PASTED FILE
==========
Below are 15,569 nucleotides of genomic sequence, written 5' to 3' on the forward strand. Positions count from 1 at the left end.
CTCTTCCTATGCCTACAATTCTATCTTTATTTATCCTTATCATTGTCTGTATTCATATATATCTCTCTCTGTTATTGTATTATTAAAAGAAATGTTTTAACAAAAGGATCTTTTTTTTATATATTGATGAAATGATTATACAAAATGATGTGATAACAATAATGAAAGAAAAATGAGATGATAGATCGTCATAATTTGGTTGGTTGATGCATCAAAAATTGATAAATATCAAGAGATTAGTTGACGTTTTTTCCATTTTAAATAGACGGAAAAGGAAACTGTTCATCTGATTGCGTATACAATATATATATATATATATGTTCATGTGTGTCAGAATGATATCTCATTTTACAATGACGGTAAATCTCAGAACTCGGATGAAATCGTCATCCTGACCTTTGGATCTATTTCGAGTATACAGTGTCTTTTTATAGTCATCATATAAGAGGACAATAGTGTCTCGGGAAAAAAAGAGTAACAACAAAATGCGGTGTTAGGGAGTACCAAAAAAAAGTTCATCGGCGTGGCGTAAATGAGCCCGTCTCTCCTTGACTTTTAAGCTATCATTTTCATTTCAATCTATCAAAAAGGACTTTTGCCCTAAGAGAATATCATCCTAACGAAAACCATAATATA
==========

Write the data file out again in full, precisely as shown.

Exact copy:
Below are 15,569 nucleotides of genomic sequence, written 5' to 3' on the forward strand. Positions count from 1 at the left end.
CTCTTCCTATGCCTACAATTCTATCTTTATTTATCCTTATCATTGTCTGTATTCATATATATCTCTCTCTGTTATTGTATTATTAAAAGAAATGTTTTAACAAAAGGATCTTTTTTTTATATATTGATGAAATGATTATACAAAATGATGTGATAACAATAATGAAAGAAAAATGAGATGATAGATCGTCATAATTTGGTTGGTTGATGCATCAAAAATTGATAAATATCAAGAGATTAGTTGACGTTTTTTCCATTTTAAATAGACGGAAAAGGAAACTGTTCATCTGATTGCGTATACAATATATATATATATATATGTTCATGTGTGTCAGAATGATATCTCATTTTACAATGACGGTAAATCTCAGAACTCGGATGAAATCGTCATCCTGACCTTTGGATCTATTTCGAGTATACAGTGTCTTTTTATAGTCATCATATAAGAGGACAATAGTGTCTCGGGAAAAAAAGAGTAACAACAAAATGCGGTGTTAGGGAGTACCAAAAAAAAGTTCATCGGCGTGGCGTAAATGAGCCCGTCTCTCCTTGACTTTTAAGCTATCATTTTCATTTCAATCTATCAAAAAGGACTTTTGCCCTAAGAGAATATCATCCTAACGAAAACCATAATATA